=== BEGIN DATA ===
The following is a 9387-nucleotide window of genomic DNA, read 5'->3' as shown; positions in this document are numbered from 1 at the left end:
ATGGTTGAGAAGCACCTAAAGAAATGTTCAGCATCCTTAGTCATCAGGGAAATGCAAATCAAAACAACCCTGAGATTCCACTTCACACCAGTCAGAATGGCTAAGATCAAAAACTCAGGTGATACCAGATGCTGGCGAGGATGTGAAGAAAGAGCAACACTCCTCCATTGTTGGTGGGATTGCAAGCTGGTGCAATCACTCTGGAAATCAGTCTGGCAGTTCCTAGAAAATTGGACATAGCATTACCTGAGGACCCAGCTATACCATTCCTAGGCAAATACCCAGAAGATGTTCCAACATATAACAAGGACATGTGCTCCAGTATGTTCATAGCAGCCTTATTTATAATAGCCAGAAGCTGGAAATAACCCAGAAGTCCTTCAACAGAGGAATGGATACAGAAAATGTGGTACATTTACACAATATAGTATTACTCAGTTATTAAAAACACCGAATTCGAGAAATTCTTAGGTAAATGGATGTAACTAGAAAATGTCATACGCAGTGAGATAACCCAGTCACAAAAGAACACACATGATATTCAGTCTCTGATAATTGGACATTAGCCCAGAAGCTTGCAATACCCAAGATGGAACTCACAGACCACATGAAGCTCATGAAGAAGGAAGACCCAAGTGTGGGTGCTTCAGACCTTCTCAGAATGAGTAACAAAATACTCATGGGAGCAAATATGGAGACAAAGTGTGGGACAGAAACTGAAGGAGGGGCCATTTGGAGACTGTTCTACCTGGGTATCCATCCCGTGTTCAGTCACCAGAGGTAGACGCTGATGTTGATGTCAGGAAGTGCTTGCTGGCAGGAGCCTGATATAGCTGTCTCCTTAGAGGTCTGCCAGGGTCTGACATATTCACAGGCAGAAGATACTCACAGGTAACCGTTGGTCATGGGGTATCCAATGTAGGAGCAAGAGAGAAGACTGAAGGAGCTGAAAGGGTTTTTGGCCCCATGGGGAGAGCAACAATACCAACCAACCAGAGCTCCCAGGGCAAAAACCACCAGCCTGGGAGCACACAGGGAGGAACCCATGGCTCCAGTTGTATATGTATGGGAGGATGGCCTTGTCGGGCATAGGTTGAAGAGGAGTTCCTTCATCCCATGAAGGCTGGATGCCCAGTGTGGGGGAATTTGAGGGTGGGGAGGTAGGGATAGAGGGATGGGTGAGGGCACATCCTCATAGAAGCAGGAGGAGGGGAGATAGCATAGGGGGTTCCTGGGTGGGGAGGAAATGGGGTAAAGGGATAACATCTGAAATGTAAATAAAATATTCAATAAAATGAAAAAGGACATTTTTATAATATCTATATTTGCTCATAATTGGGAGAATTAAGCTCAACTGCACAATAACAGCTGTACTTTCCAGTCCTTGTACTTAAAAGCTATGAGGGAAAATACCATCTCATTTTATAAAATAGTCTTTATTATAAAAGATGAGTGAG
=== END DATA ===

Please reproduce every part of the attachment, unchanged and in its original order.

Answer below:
The following is a 9387-nucleotide window of genomic DNA, read 5'->3' as shown; positions in this document are numbered from 1 at the left end:
ATGGTTGAGAAGCACCTAAAGAAATGTTCAGCATCCTTAGTCATCAGGGAAATGCAAATCAAAACAACCCTGAGATTCCACTTCACACCAGTCAGAATGGCTAAGATCAAAAACTCAGGTGATACCAGATGCTGGCGAGGATGTGAAGAAAGAGCAACACTCCTCCATTGTTGGTGGGATTGCAAGCTGGTGCAATCACTCTGGAAATCAGTCTGGCAGTTCCTAGAAAATTGGACATAGCATTACCTGAGGACCCAGCTATACCATTCCTAGGCAAATACCCAGAAGATGTTCCAACATATAACAAGGACATGTGCTCCAGTATGTTCATAGCAGCCTTATTTATAATAGCCAGAAGCTGGAAATAACCCAGAAGTCCTTCAACAGAGGAATGGATACAGAAAATGTGGTACATTTACACAATATAGTATTACTCAGTTATTAAAAACACCGAATTCGAGAAATTCTTAGGTAAATGGATGTAACTAGAAAATGTCATACGCAGTGAGATAACCCAGTCACAAAAGAACACACATGATATTCAGTCTCTGATAATTGGACATTAGCCCAGAAGCTTGCAATACCCAAGATGGAACTCACAGACCACATGAAGCTCATGAAGAAGGAAGACCCAAGTGTGGGTGCTTCAGACCTTCTCAGAATGAGTAACAAAATACTCATGGGAGCAAATATGGAGACAAAGTGTGGGACAGAAACTGAAGGAGGGGCCATTTGGAGACTGTTCTACCTGGGTATCCATCCCGTGTTCAGTCACCAGAGGTAGACGCTGATGTTGATGTCAGGAAGTGCTTGCTGGCAGGAGCCTGATATAGCTGTCTCCTTAGAGGTCTGCCAGGGTCTGACATATTCACAGGCAGAAGATACTCACAGGTAACCGTTGGTCATGGGGTATCCAATGTAGGAGCAAGAGAGAAGACTGAAGGAGCTGAAAGGGTTTTTGGCCCCATGGGGAGAGCAACAATACCAACCAACCAGAGCTCCCAGGGCAAAAACCACCAGCCTGGGAGCACACAGGGAGGAACCCATGGCTCCAGTTGTATATGTATGGGAGGATGGCCTTGTCGGGCATAGGTTGAAGAGGAGTTCCTTCATCCCATGAAGGCTGGATGCCCAGTGTGGGGGAATTTGAGGGTGGGGAGGTAGGGATAGAGGGATGGGTGAGGGCACATCCTCATAGAAGCAGGAGGAGGGGAGATAGCATAGGGGGTTCCTGGGTGGGGAGGAAATGGGGTAAAGGGATAACATCTGAAATGTAAATAAAATATTCAATAAAATGAAAAAGGACATTTTTATAATATCTATATTTGCTCATAATTGGGAGAATTAAGCTCAACTGCACAATAACAGCTGTACTTTCCAGTCCTTGTACTTAAAAGCTATGAGGGAAAATACCATCTCATTTTATAAAATAGTCTTTATTATAAAAGATGAGTGAG